Dark and thoughtful, 'Grizzly Mama' a refreshing comedy at the Gamm
If the purpose of theatrical productions is to hold aloft that famous “mirror up to nature,” there are times when it is necessary to utilize a crazy fun-house mirror. That’s certainly the case with “Grizzly Mama” now playing at The Gamm Theatre. The play is a wild and dark satire about, among many other topics, the politics of extremism. And in our politically polarized 21st century America, sometimes one needs a reflection of wacky distortions to depict how things really are.
But though this show encompasses the world of exaggerated political cartoon, the play, written with wit and insight by George Brant, is a bit more than that. Unlike our fun-house mirror, “Grizzly Mama” delves beneath the surface of the crazy events it depicts and muses, often quite amusingly, on the consequences of our actions, especially those spurred on by our political commitment.
And at the heart of the lampoon this is also a family story, a tale of mothers and daughters and the sheer difficulty inherent in those roles; the burdens involved of living up to legacies and expectations.
Seems like a heady mix, but all is served with a light touch and a lot of laughs. At the outset we encounter Deb Marshall, an ordinary housewife who has abruptly uprooted herself and her daughter Hannah to the wilds of Alaska where they have ensconced themselves next door to the home of Patti Turnbeck, the eponymous “Grizzly Mama”, whose resemblance to a famously outspoken Alaskan Vice Presidential candidate of years past is highly intentional. Deb, though herself utterly ordinary is the daughter of a famous feminist firebrand from the Seventies or so, think Betty Friedan or Gloria Steinem here. Her new proximity to the politician is no accident. Deb is on a mission to make a bold and outrageous political statement, the nature of which the play does not initially reveal and strives mightily to keep mysterious, so I am loath to reveal it here in print. Let us merely say that Deb intends for considerable mayhem to ensue from her outrageous plot.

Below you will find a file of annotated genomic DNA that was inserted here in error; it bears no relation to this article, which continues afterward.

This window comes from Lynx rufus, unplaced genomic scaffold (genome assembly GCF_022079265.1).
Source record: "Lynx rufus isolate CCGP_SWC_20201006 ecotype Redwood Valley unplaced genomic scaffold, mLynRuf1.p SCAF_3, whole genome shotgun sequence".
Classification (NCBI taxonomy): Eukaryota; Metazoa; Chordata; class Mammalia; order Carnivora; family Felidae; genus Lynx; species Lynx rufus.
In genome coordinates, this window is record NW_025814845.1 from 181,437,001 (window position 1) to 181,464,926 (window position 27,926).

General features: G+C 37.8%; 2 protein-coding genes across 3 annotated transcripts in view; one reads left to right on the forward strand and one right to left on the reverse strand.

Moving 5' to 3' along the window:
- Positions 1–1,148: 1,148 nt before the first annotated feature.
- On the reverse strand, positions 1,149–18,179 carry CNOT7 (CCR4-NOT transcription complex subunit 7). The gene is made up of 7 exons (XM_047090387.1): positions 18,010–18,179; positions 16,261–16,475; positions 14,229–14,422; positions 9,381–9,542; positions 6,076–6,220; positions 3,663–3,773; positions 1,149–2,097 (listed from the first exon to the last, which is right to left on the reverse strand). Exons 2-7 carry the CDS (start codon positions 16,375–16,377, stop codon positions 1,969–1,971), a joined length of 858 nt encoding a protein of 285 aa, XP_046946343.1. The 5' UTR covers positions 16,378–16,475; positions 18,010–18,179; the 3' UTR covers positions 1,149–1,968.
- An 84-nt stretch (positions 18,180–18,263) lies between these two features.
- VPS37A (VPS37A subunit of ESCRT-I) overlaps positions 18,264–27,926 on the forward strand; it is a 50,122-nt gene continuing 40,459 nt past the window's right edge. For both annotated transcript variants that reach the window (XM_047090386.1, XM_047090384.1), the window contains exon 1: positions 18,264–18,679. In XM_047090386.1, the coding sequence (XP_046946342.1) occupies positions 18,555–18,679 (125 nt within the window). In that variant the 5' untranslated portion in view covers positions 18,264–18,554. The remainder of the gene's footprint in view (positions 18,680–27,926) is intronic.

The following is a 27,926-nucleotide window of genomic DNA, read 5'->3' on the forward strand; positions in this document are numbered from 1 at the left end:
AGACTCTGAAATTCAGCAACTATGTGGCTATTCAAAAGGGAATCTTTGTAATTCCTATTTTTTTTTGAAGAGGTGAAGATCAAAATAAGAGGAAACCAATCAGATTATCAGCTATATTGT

Her notion of a type of revenge is reflected in the mini history of women in public life afforded here, the political pendulum sweep from radical left to reactionary right. It is to the play’s credit that no one point of view is left off the hook, indeed, the inherent absurdity here is that each of the two extremes believe wholly in the rightness of their cause and that “their bullets have been blessed by God.”
The madcap plot hatched by Deb is well played for big laughs as well as real stakes and is no more or less insanely absurd than many a news story today, but that structure serves as a framework for the many for the Playwright’s many concerns. The consequences of extreme actions are explored here, as are the underlying intentions: Is Deb seeking to avenge feminism or to make a final attempt not to be a disappointment her illustrious mother and lead a life more radical than ordinary?
Amidst the craziness of both Deb’s and the play’s plot, “Grizzly Mama” is essentially a family story concerned with the deep-seated need of both mothers and daughters to live up to each others expectations. Brant has written an outrageously wacky comedy about the great political divide of out time, but has filled the farce with viable and interesting female characters rather than mere political caricatures.
These characters are fully fleshed out by some wonderful performances and crisp, pointed direction. The always bright and appealing Casey Seymour-Kim plays Deb. She’s a comic delight onstage, but it is her full commitment to the craziness of her scheme that fuels the fun and keeps her character earnest, wholly human and likable. The chemistry between her and Amanda Ruggerio, who plays her daughter Hannah, is sharp and winning, and Ruggerio brings a fine combination of perkiness and petulance to her portrayal of a daughter who would much rather be back in what she deems to be civilization.
Betsy Rinaldi is quite sharp and savvy as Laurel, the daughter of arch-conservative Patti Turnbeck, who, like all these well realized women onstage, simply isn’t the daughter her mother wanted her to be.
Director Rachel Walshe keeps the action taut and nimble, and Michael McGarty’s set design is a perfect picture of stark woodland hominess.
Brant’s script contains some arch and glib observations (the local high school teaches 'AP Creationism') and for the most part is satire is deft and dead-on. What didn’t work for me were the many sequences when the two teen-aged girls speak almost exclusively in ‘cell phone text-speak’, which consists entirely of acronyms and abbreviations. A little of this goes a long way, alas this device is used more than a little far after the point has been made.
There is as well, towards the end, a moment of betrayal and creation of collateral damage that seemed to me almost pulled out of a hat, far more plot device than plausible. But that’s a debatable point. What makes the situation of this dark comedy work is that “Grizzly Mama” thoroughly explores the personal consequences of extremism, the inevitable and logical extension of crazy madcap plots, both in the onstage and real-life sense, and that makes the startling ending ring absolutely true.
One only needs to turn on the news, and not just in an election year, to see highly unlikely events and improbable politicians, all of which serves to comprise a seemingly implausible fiction.
“Grizzly Mama”, fun, dark and thoughtful, is a very refreshing comedy for these times of ours, when it seems as if you just can’t make this stuff up.
“Grizzly Mama”, now playing at The Gamm Theatre, Pawtucket, through February 7.